Mechanisms underlying the cardioprotective effects of omega-3 polyunsaturated fatty acids

J Nutr Biochem. 2010 Apr 9

Adkins Y, Kelley DS.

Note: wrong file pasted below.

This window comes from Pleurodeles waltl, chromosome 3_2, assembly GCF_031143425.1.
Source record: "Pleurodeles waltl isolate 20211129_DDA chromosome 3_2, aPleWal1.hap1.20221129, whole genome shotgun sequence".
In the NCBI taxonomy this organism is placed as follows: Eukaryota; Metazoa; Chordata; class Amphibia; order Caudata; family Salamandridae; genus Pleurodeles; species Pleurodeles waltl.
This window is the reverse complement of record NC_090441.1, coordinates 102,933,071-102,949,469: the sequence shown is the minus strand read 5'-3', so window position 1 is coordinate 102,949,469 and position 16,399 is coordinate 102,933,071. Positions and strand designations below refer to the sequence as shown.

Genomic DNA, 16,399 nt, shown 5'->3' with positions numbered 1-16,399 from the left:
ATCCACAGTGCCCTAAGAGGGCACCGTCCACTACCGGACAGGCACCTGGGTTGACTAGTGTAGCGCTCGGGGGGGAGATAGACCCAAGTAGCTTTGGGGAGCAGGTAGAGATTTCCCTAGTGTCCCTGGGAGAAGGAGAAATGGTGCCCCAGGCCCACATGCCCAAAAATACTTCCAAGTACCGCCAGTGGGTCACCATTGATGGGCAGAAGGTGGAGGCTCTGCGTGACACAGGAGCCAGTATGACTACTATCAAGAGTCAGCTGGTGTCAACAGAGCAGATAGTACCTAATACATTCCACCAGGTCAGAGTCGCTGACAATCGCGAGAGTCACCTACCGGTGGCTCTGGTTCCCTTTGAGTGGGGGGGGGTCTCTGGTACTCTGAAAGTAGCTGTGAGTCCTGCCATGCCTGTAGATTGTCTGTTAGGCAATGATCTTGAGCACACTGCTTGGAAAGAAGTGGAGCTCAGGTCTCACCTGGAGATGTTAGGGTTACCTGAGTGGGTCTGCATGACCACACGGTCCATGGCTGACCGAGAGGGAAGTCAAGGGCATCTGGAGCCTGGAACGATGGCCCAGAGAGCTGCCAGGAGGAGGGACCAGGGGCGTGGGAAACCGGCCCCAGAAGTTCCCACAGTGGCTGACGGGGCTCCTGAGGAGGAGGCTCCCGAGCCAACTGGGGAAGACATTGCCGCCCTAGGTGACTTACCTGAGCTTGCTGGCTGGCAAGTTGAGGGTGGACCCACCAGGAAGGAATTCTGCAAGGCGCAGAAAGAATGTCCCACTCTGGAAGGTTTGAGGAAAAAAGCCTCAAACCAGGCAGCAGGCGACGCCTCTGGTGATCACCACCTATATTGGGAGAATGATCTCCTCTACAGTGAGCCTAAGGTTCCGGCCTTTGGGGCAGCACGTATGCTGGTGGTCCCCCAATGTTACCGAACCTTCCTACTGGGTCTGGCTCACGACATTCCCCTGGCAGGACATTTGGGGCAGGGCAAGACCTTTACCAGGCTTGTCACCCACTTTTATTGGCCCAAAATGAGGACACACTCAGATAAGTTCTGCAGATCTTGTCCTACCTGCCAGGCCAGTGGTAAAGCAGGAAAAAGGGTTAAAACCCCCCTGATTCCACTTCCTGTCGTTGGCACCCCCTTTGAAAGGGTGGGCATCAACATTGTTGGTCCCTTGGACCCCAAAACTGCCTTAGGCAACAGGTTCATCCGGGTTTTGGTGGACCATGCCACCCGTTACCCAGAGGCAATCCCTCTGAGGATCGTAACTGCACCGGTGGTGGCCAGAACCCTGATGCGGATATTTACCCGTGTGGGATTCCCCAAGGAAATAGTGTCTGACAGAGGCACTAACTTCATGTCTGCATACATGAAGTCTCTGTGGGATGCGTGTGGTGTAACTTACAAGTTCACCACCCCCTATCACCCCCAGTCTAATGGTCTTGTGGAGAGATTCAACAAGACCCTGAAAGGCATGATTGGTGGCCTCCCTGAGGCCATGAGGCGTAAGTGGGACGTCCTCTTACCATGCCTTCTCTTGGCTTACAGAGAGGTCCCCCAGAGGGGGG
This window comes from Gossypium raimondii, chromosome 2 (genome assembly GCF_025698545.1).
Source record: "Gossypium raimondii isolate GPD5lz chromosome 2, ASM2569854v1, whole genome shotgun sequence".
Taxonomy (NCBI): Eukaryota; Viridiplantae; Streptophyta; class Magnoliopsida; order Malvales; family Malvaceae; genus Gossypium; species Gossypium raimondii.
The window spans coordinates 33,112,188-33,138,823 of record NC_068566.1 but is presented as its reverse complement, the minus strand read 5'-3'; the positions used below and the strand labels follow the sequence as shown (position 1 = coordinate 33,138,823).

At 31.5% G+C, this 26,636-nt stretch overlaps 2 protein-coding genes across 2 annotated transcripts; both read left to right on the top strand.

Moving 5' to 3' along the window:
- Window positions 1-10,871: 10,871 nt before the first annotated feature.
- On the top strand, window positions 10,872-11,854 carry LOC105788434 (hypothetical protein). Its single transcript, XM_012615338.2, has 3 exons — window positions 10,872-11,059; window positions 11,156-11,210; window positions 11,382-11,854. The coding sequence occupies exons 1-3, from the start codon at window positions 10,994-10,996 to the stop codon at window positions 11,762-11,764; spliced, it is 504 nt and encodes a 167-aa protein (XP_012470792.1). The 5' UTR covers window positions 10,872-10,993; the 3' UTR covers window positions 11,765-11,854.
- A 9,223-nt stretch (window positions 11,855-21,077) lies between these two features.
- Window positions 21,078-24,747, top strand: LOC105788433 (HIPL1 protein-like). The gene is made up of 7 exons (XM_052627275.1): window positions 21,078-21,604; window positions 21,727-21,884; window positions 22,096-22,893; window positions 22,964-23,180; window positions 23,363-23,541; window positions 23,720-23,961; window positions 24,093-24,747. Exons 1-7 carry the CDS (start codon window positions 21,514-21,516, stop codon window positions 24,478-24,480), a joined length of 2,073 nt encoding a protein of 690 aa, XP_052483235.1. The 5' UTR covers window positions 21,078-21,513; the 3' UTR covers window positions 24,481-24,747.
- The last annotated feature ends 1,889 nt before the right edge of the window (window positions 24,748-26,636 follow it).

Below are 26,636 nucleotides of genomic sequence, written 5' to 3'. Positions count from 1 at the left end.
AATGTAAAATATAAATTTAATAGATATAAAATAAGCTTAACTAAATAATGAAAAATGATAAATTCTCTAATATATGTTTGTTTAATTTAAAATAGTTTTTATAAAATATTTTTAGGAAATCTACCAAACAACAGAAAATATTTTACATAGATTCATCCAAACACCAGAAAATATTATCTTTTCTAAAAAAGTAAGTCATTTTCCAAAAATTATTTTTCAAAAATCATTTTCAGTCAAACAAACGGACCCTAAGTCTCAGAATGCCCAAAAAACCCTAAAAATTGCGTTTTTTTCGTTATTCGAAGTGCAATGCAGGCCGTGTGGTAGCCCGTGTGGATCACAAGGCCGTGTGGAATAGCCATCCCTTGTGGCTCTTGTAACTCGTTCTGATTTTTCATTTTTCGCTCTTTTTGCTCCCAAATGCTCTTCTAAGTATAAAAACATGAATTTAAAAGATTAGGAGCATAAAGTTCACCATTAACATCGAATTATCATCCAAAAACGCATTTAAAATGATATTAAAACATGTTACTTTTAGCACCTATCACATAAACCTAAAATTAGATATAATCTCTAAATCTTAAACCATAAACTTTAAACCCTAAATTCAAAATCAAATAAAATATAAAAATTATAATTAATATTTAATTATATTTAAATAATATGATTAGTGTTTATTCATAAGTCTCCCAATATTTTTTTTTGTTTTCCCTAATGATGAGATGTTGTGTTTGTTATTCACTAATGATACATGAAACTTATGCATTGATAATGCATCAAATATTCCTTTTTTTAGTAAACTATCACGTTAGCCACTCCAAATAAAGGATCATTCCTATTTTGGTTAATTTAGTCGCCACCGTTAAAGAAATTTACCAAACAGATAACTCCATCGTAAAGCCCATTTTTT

Common omega-3 polyunsaturated fatty acids (n-3 PUFAs) are docosahexaenoic acid and eicosapentaenoic acid in the form of fish oils and alpha linolenic acid from flaxseed oil. Epidemiological studies have suggested the benefits of n-3 PUFA on cardiovascular health. Intervention studies confirmed that the intake of n-3 PUFA provided benefits for primary and secondary prevention of cardiovascular disease. Evidence from cellular and molecular research studies show that the cardioprotective effects of n-3 PUFA result from a synergism between multiple, intricate mechanisms that involve antiinflammation, proresolving lipid mediators, modulation of cardiac ion channels, reduction of triglycerides, influence on membrane microdomains and downstream cell signaling pathways and antithrombotic and antiarrhythmic effects. n-3 PUFAs inhibit inflammatory signaling pathways (nuclear factor-kappa B activity) and down-regulate fatty acid (FA) synthesis gene expression (sterol regulatory element binding protein-1c) and up-regulate gene expression involved in FA oxidation (peroxisome proliferator-activated receptor alpha). The aim of this review is to examine the different mechanisms by which n-3 PUFA exert its beneficial effects against cardiovascular disease.